Along with a white Collie named Blanco and a mixed dog named Yuki, President Lyndon B. Johnson, a four-Beagle Democrat named El, Ea, Edgar, and Freckles. During the 1964 re-election campaign, Johnson was photographed holding him in his ears. Republican congressional leaders described the incident as "animal cruelty" and predicted they would end LBJ's political career. However, Johnson produced several books that prove that lifting Beagles by the ears was common and not harmful to dogs. Eventually, the photo ended up selling Johnson to the dog owners, helping them defeat their Republican opponent, Barry Goldwater.
Presidents who had no pets
According to the Presidential Museum Pet, the only president known not to keep a pet throughout his term was James K. Polk, who served from 1845 to 1849.
Although they never had "official" pets, Andrew Johnson was said to have fed a group of white mice he found in his bedroom, and Martin Van Buren received two tiger cubs by the Sultan of Oman.
While most of the early families owned several pets, President Andrew Jackson was known to have only one, a parrot named "Polly," whom he taught to swear by heart.
In his first six months in office, President Donald Trump has not yet received a pet in the White House. Shortly after the 2016 election, Palm Beach philanthropist Lois Pope offered Trump the Goldendoodle as his first dog. However, the Palm Beach Daily News later reported that the Pope had withdrawn his offer.
Of course, now that First Lady Melania Trump and her 10-year-old son, Barron, have moved into the White House, the chances of a pet joining them have finally improved.
While the Trumps have no pets, Vice President Pence is more than taking over the health of the administration. The cats have an Australian Shepherd puppy named Harley, a gray kitten named Hazel, a cat named Pickle, a rabbit named Marlon Bundo and a nameless beehive.
The election of Joe Biden as president of the United States will also mark the return of quadrupeds to the White House, a tradition interrupted by Donald Trump, who has no pets. Joe Biden has two dogs, Champ and Major, one of whom was adopted from a shelter, writes Agerpres, quoting AFP.
Joe Biden moved to the White House with two German Shepherd dogs: Champ, who has lived with the Biden family since 2008, and Major, who was adopted in 2018 from an animal shelter. Unfortunately, there was an unpleasant incident and his dogs were taken away.
Can your beloved cat or dog give you coronavirus?
Experts agree, almost definitely not.
Hong Kong's Agriculture, Fisheries and Conservation Department (AFCD) said that samples from the dog's nasal and oral cavities had tested "weak positive" for novel coronavirus. It was believed to be the first time that a dog anywhere in the world tested positive for the virus.
The dog - which had no symptoms - was put into quarantine and will be repeatedly tested until the result comes back negative, according to the statement. The department "strongly advises" that pets of people infected with coronavirus are quarantined for 14 days.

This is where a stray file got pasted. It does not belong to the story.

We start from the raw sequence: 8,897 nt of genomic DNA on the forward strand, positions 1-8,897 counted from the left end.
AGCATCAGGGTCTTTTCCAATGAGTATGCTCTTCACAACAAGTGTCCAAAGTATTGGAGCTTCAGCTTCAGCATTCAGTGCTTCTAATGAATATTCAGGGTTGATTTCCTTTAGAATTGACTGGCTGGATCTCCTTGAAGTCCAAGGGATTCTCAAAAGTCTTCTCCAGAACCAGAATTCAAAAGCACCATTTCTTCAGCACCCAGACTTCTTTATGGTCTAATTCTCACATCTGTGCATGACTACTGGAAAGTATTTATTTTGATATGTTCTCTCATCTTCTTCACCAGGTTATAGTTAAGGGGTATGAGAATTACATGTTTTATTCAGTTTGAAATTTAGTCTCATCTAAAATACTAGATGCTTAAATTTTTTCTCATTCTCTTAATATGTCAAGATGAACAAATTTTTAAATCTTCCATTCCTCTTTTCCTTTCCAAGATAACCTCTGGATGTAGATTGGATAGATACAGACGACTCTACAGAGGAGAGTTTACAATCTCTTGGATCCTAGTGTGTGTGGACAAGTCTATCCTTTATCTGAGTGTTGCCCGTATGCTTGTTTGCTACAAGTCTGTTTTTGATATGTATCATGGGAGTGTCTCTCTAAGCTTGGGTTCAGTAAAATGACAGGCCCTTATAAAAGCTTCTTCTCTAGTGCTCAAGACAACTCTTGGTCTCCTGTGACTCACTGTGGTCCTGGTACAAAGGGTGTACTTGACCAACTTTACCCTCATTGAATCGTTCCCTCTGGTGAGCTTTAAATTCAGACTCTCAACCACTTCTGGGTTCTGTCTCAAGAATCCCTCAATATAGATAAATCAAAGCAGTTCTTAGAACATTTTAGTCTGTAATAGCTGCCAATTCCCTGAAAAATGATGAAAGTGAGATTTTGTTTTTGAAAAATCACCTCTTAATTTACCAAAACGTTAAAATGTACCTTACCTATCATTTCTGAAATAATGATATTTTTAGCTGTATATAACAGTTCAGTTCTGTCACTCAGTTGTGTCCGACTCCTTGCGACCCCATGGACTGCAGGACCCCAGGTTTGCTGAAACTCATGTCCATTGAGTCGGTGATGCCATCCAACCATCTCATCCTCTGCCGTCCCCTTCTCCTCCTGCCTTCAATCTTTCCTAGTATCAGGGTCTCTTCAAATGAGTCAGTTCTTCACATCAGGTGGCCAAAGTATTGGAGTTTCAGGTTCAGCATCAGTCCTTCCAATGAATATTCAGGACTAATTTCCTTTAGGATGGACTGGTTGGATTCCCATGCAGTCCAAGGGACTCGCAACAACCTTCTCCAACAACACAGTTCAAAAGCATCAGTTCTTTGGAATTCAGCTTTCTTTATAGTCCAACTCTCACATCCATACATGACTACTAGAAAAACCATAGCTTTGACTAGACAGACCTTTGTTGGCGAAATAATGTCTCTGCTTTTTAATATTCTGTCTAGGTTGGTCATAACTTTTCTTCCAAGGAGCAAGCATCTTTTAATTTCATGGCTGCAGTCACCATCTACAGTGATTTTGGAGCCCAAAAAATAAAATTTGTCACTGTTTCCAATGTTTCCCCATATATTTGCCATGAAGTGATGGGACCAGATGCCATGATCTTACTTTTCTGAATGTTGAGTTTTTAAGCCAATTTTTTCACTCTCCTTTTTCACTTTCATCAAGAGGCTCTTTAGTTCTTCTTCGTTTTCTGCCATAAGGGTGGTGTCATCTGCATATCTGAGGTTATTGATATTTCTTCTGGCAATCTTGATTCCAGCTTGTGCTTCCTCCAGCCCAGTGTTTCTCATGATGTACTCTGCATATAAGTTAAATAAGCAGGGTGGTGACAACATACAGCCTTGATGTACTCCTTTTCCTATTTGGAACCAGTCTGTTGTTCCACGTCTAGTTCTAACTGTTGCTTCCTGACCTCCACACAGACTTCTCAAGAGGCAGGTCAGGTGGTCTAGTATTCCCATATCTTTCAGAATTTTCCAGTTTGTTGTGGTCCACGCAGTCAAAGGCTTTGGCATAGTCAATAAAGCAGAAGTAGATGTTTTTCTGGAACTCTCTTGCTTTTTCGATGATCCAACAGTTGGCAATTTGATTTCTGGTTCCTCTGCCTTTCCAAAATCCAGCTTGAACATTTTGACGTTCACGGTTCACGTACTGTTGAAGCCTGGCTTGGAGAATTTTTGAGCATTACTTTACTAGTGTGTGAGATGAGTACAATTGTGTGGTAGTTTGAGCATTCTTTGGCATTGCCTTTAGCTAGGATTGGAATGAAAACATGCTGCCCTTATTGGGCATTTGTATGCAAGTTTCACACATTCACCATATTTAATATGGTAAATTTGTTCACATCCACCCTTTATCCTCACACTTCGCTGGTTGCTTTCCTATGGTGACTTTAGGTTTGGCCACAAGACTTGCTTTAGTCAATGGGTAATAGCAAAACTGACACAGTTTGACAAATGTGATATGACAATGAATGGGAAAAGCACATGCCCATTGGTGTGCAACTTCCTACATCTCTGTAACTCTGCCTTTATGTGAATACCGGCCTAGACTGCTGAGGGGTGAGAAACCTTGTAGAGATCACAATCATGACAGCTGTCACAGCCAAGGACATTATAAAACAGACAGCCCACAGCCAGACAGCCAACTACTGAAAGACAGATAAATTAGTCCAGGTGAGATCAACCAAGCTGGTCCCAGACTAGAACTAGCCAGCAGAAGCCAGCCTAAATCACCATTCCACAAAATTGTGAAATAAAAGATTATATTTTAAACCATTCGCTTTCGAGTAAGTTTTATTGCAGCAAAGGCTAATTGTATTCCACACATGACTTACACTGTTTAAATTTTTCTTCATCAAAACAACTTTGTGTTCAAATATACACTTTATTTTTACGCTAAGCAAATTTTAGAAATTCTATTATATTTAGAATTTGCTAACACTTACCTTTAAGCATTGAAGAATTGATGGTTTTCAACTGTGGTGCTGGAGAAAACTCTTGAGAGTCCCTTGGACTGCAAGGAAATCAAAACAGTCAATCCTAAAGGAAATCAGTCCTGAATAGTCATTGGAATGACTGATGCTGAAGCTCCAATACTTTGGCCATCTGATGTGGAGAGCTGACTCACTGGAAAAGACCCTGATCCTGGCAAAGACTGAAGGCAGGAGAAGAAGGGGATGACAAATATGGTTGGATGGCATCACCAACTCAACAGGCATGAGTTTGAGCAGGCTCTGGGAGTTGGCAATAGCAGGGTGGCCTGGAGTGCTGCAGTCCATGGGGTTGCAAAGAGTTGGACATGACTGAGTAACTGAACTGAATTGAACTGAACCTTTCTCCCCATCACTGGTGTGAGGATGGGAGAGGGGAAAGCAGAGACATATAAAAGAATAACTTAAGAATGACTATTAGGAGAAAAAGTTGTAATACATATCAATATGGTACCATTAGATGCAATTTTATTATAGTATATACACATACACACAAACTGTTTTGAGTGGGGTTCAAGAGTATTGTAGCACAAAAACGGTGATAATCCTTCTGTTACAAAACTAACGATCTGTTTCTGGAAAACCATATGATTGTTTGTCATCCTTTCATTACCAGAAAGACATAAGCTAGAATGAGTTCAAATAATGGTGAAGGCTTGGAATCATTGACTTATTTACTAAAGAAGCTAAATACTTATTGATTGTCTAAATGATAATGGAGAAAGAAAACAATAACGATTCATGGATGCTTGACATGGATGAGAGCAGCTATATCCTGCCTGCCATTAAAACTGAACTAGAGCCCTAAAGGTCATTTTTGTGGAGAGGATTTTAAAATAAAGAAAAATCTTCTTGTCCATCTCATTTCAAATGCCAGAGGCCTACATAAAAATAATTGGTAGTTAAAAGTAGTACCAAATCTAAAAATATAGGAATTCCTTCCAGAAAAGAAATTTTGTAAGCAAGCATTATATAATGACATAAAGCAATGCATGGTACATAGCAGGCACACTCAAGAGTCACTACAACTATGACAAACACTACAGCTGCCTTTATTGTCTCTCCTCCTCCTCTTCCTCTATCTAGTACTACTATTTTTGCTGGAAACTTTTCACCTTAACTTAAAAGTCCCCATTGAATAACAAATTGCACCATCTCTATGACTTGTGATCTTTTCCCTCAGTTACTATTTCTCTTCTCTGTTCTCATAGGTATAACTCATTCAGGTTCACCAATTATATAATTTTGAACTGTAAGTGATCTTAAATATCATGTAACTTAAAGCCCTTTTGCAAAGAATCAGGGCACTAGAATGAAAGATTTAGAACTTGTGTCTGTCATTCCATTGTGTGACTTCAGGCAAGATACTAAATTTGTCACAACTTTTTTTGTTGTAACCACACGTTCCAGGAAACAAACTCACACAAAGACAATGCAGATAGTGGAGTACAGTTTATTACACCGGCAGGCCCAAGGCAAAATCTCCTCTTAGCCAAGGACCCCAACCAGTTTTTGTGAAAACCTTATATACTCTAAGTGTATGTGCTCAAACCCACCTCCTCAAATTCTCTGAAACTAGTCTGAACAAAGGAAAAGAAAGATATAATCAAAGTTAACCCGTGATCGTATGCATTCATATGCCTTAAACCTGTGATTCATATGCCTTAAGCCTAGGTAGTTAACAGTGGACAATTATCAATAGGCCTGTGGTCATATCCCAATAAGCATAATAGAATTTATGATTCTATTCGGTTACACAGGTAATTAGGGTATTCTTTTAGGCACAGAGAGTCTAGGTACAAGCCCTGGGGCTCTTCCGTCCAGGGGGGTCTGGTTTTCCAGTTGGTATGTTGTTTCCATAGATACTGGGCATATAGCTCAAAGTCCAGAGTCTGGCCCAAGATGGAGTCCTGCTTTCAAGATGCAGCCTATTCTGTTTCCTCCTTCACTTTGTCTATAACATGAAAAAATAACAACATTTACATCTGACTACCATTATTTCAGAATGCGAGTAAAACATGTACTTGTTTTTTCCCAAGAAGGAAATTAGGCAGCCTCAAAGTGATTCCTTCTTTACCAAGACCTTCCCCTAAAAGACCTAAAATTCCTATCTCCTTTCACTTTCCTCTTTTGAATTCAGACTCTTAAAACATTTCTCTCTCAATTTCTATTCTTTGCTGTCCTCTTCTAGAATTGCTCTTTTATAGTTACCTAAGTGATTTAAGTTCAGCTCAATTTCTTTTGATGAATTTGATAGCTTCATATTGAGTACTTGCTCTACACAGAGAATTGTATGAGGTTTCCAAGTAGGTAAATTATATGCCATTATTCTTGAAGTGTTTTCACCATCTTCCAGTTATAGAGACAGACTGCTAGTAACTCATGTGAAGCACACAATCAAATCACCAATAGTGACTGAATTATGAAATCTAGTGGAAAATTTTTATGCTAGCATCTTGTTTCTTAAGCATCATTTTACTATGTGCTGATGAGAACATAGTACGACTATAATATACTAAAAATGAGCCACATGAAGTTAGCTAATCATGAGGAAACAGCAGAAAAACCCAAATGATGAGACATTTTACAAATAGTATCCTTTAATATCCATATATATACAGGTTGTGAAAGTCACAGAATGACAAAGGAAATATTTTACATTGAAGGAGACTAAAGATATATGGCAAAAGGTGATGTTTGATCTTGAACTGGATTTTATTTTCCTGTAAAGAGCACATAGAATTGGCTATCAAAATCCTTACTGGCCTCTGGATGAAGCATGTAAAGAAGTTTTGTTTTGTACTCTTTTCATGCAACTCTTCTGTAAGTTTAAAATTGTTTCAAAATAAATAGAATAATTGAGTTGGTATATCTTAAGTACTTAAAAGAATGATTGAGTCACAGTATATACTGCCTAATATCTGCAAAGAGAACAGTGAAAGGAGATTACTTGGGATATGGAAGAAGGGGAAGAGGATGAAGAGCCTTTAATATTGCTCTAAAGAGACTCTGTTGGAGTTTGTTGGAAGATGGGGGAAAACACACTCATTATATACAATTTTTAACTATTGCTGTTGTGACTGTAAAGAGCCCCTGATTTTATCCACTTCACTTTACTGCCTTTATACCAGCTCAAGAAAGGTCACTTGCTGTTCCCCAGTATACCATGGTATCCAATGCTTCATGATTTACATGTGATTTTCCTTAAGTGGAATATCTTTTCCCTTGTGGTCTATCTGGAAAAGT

Despite this, the AFCD and the World Health Organization both agree there is no evidence that pets such as cats or dogs can be infected with coronavirus.
That's because while dogs can test positive for the virus, it doesn't necessarily mean they have been infected.
Is it worth quarantining pets?
According to Gray, who was working in Hong Kong during SARS, there is still value in quarantining pets from a scientific perspective, because it allows scientists to observe how an animal relates to a disease we still know relatively little about.
"Whilst it seems a bit scary, it's purely a precautionary measure, and it's certainly nothing for pet owners in general to be concerned about," said Gray.
Some pet owners in mainland China have been fitting their dogs with tiny face masks, but Gray said there is no benefit to that -- in fact, it's probably fairly distressing for the pet and could cause them to panic.
Instead, pet owners should stick to the basics: good hygiene.
Both WHO and Gray said owners should wash their hands with soap and water after touching pets.
"I am certainly not in any concern of my dog or cats, I'm far more concerned about myself catching it from a human being that has the disease," said Gray, who is a pet owner herself.
No matter how cute these puppies look, they are on a mission. The main canine professions are police dogs, military, firefighters, guide dogs, therapy dogs, assistance dogs. Mostly for these purposes, they take retrievers or shepherds, because they are smart and easy to train.
Dogs have a much stronger sense of smell than humans. Therefore, dogs are so needed in the police and fire brigade: they find drugs and explosives, look for missing people.
We invite you to see the puppies on their first day of service.
1. First fitting of the form.
2. Guide dog with his teddy bear.
3. A future guide dog.
4. The first fitting of vests.
5. The cutest service dog.
6. This is the puppy's first training day. The bulletproof vest is great for him ... for now.
7. One day he will become a great service dog.
8. Service puppy in training.
9. The first working day in the K-9 division.
10. First day in the service of the Manchester police.
11. The puppy took a nap in training, and traffic cones were placed around him so that no one would disturb his sleep.
12. A service dog should be able to do everything. Even read.
13. The hard work of the service dogs.
14. He wears a uniform with pride.
15. A new puppy was taken to the police department. He was already tired of camera flashes and took a break.
16. Police station recruit.
17. Service dog at work.
18. The new sheriff in the city.
19. This puppy joined the police.
20. This is Skub, an 11 month old police dog.
21. Snoopy, the service dog, in training. Someday it will grow to its shape.
22.Hi, from this puppy
24.Ready for duty
25.Taking a nap at trainings
26.Ready to save the world
28.New at work
29.Small and cute buddy joining his new job
31.The most beautiful workers
32.In the right arms
34.Meeting the son of the partner
36.Important partner at work
38.Police is it's job
40.Can I serve like this forever?
42.So tiered from the first day
46.On duty but sleepy
47.Fighting for the first time
50.It is so serious